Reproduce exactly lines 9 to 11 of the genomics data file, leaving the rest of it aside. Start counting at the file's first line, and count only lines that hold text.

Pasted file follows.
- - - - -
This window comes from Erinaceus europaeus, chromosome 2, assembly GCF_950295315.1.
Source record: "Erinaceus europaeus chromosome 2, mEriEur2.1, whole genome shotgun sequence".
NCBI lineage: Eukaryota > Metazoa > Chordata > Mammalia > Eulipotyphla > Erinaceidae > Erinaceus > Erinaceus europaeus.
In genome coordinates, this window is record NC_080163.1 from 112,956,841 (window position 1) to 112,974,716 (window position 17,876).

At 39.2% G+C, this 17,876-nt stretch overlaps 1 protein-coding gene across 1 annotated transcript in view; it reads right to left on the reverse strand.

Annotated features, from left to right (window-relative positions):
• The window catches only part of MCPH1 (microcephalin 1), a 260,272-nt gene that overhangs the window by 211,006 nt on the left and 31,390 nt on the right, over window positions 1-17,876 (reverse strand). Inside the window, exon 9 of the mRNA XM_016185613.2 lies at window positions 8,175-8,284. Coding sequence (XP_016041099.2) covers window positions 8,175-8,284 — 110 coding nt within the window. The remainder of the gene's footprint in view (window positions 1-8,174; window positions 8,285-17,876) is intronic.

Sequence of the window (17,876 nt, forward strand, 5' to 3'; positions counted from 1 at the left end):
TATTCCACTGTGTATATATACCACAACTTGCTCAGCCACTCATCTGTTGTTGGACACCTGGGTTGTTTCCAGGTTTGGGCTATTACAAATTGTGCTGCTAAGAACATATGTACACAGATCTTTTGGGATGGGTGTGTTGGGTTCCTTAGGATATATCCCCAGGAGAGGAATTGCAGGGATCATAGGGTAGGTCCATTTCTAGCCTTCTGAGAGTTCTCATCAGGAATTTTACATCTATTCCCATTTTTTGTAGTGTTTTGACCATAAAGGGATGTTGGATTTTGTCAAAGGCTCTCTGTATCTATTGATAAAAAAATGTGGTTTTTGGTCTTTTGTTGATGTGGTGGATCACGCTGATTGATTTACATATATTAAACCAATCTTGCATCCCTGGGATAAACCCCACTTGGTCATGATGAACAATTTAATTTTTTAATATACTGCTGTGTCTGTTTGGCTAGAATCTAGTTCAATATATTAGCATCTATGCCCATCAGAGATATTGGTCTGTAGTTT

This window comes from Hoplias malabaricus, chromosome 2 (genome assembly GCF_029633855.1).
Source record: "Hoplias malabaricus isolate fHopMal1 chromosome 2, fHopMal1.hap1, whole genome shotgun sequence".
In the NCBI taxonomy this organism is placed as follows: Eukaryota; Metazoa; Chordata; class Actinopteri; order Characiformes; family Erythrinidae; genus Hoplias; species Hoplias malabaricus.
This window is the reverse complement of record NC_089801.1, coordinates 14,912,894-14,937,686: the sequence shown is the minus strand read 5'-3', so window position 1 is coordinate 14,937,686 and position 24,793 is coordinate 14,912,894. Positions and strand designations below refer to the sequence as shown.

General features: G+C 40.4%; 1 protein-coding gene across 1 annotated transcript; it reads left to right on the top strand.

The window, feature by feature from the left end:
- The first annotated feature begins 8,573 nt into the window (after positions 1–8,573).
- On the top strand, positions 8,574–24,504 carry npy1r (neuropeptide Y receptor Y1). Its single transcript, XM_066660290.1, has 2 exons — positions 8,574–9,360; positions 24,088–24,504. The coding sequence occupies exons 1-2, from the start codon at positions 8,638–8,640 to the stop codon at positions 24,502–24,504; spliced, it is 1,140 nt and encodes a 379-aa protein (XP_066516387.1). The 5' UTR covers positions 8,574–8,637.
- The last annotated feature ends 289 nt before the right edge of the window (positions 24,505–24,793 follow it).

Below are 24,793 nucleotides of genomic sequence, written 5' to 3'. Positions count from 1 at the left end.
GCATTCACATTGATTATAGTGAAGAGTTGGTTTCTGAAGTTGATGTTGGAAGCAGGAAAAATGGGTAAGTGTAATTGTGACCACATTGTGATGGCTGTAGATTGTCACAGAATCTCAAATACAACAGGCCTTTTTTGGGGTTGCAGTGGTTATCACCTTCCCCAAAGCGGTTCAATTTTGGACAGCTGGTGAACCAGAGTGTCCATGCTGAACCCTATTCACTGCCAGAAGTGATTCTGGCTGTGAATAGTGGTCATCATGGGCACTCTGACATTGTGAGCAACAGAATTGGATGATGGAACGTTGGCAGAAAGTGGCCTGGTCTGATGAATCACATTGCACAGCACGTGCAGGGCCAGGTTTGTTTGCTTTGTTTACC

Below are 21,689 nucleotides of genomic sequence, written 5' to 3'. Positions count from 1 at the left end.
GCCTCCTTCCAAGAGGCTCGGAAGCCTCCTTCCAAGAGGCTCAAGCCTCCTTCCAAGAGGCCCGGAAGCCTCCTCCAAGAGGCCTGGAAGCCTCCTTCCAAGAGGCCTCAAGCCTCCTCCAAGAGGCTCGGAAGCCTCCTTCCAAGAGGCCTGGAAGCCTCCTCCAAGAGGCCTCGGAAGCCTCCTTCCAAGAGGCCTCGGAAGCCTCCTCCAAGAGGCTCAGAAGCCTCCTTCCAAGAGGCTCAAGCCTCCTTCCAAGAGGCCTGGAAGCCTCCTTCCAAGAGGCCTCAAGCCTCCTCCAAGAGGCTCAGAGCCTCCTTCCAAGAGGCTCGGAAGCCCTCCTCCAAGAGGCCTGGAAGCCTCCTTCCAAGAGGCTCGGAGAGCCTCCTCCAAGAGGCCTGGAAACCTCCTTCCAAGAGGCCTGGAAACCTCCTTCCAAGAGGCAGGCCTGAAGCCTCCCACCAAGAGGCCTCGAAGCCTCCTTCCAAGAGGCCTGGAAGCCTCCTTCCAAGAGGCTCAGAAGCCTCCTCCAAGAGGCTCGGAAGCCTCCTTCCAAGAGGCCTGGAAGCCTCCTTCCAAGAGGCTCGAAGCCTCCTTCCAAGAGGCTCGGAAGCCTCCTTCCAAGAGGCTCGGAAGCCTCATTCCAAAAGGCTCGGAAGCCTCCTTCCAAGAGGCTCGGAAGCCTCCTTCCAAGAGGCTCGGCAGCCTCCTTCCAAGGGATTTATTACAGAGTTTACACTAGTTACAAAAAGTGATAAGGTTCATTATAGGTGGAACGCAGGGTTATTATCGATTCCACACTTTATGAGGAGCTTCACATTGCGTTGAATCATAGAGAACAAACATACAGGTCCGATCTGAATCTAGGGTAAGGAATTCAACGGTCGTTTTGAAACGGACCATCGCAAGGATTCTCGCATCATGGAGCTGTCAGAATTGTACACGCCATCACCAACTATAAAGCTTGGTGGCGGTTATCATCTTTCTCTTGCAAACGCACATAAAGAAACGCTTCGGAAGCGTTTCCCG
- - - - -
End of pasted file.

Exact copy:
TATTCCACTGTGTATATATACCACAACTTGCTCAGCCACTCATCTGTTGTTGGACACCTGGGTTGTTTCCAGGTTTGGGCTATTACAAATTGTGCTGCTAAGAACATATGTACACAGATCTTTTGGGATGGGTGTGTTGGGTTCCTTAGGATATATCCCCAGGAGAGGAATTGCAGGGATCATAGGGTAGGTCCATTTCTAGCCTTCTGAGAGTTCTCATCAGGAATTTTACATCTATTCCCATTTTTTGTAGTGTTTTGACCATAAAGGGATGTTGGATTTTGTCAAAGGCTCTCTGTATCTATTGATAAAAAAATGTGGTTTTTGGTCTTTTGTTGATGTGGTGGATCACGCTGATTGATTTACATATATTAAACCAATCTTGCATCCCTGGGATAAACCCCACTTGGTCATGATGAACAATTTAATTTTTTAATATACTGCTGTGTCTGTTTGGCTAGAATCTAGTTCAATATATTAGCATCTATGCCCATCAGAGATATTGGTCTGTAGTTT

This window comes from Hoplias malabaricus, chromosome 2 (genome assembly GCF_029633855.1).
Source record: "Hoplias malabaricus isolate fHopMal1 chromosome 2, fHopMal1.hap1, whole genome shotgun sequence".